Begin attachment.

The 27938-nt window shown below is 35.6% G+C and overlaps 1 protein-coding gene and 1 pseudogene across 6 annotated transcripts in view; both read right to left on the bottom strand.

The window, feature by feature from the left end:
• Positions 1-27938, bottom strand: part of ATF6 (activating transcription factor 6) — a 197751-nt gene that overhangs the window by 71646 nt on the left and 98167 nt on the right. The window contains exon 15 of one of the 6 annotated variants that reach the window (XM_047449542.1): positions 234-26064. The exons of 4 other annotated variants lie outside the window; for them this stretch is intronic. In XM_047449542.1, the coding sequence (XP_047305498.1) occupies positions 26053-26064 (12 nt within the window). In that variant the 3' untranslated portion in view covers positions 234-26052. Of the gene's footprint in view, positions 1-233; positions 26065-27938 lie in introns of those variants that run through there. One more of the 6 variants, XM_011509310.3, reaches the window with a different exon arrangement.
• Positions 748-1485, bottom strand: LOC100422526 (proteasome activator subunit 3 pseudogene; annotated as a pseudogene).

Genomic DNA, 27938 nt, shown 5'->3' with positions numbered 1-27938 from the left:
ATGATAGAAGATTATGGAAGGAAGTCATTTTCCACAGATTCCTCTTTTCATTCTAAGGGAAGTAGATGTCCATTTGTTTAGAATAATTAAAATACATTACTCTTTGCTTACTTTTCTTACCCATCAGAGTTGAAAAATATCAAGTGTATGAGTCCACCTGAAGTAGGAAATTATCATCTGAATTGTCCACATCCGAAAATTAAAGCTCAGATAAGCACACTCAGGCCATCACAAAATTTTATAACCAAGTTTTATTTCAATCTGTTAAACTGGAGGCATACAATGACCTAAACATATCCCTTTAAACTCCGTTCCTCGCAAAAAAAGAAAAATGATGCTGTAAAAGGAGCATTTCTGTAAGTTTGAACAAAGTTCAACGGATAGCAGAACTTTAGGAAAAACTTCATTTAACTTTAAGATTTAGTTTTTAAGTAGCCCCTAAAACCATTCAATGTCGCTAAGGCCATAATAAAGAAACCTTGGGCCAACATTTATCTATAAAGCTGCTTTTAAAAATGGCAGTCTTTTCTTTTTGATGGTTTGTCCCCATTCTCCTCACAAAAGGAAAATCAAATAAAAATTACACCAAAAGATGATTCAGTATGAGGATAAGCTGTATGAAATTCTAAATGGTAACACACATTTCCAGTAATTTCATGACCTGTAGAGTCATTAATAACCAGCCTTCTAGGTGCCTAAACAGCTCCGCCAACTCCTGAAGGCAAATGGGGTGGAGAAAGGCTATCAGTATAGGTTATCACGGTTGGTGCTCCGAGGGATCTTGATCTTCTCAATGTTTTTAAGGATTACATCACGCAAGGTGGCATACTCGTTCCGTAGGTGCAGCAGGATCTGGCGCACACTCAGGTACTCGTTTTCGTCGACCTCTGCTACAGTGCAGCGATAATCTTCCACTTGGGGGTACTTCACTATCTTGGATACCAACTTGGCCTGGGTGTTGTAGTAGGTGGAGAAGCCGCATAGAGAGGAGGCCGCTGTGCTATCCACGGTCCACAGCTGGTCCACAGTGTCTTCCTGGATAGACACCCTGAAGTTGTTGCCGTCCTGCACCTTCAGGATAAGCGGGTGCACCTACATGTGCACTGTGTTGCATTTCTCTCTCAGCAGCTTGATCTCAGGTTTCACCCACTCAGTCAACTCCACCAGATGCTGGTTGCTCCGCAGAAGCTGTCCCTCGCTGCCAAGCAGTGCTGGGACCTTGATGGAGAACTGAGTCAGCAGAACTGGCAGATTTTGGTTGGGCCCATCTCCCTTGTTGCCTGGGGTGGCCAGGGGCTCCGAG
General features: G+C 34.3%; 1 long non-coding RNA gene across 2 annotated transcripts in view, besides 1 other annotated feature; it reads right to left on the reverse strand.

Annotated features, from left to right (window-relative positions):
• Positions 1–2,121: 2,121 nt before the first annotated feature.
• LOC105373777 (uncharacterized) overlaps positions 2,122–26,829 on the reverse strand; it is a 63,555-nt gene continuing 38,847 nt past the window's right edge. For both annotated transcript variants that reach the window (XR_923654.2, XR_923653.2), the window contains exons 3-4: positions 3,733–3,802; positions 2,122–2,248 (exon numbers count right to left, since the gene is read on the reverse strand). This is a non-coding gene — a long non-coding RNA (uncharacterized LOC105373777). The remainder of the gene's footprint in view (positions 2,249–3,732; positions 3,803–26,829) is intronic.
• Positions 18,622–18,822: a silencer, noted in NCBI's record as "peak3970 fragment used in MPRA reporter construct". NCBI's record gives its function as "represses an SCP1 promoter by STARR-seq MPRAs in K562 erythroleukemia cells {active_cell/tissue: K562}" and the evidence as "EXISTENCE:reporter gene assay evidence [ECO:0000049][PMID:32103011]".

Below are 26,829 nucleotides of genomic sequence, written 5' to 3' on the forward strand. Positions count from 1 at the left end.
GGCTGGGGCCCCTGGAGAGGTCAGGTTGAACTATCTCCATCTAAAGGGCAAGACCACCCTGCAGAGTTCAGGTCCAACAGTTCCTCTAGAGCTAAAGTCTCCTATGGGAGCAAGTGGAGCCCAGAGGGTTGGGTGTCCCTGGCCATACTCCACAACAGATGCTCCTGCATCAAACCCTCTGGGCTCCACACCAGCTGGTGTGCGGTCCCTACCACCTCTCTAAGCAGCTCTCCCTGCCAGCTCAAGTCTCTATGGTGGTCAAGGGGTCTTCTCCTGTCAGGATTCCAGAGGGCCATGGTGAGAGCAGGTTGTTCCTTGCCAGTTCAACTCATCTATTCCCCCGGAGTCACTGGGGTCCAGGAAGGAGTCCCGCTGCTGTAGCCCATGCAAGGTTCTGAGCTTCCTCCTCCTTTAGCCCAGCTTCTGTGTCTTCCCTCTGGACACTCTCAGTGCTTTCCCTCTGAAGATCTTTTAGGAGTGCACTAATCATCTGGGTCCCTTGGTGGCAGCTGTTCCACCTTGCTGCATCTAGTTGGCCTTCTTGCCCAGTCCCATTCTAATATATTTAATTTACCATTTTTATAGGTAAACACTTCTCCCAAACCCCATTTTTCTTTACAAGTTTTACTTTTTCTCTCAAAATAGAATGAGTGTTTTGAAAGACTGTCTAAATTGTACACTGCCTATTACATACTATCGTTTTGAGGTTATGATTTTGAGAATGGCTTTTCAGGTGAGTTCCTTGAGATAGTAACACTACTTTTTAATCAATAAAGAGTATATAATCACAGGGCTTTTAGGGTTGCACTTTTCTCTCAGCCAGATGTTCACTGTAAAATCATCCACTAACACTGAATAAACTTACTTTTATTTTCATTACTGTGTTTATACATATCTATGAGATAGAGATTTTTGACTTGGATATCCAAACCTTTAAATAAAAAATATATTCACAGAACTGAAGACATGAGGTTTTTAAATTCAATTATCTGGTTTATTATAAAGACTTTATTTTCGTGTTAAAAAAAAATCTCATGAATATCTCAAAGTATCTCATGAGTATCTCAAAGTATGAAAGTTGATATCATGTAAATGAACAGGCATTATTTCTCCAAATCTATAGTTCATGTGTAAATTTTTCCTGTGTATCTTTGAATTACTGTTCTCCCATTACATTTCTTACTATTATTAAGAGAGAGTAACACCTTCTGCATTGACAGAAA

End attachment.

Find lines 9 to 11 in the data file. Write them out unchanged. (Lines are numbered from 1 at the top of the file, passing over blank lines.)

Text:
• Positions 1–2,121: 2,121 nt before the first annotated feature.
• LOC105373777 (uncharacterized) overlaps positions 2,122–26,829 on the reverse strand; it is a 63,555-nt gene continuing 38,847 nt past the window's right edge. For both annotated transcript variants that reach the window (XR_923654.2, XR_923653.2), the window contains exons 3-4: positions 3,733–3,802; positions 2,122–2,248 (exon numbers count right to left, since the gene is read on the reverse strand). This is a non-coding gene — a long non-coding RNA (uncharacterized LOC105373777). The remainder of the gene's footprint in view (positions 2,249–3,732; positions 3,803–26,829) is intronic.
• Positions 18,622–18,822: a silencer, noted in NCBI's record as "peak3970 fragment used in MPRA reporter construct". NCBI's record gives its function as "represses an SCP1 promoter by STARR-seq MPRAs in K562 erythroleukemia cells {active_cell/tissue: K562}" and the evidence as "EXISTENCE:reporter gene assay evidence [ECO:0000049][PMID:32103011]".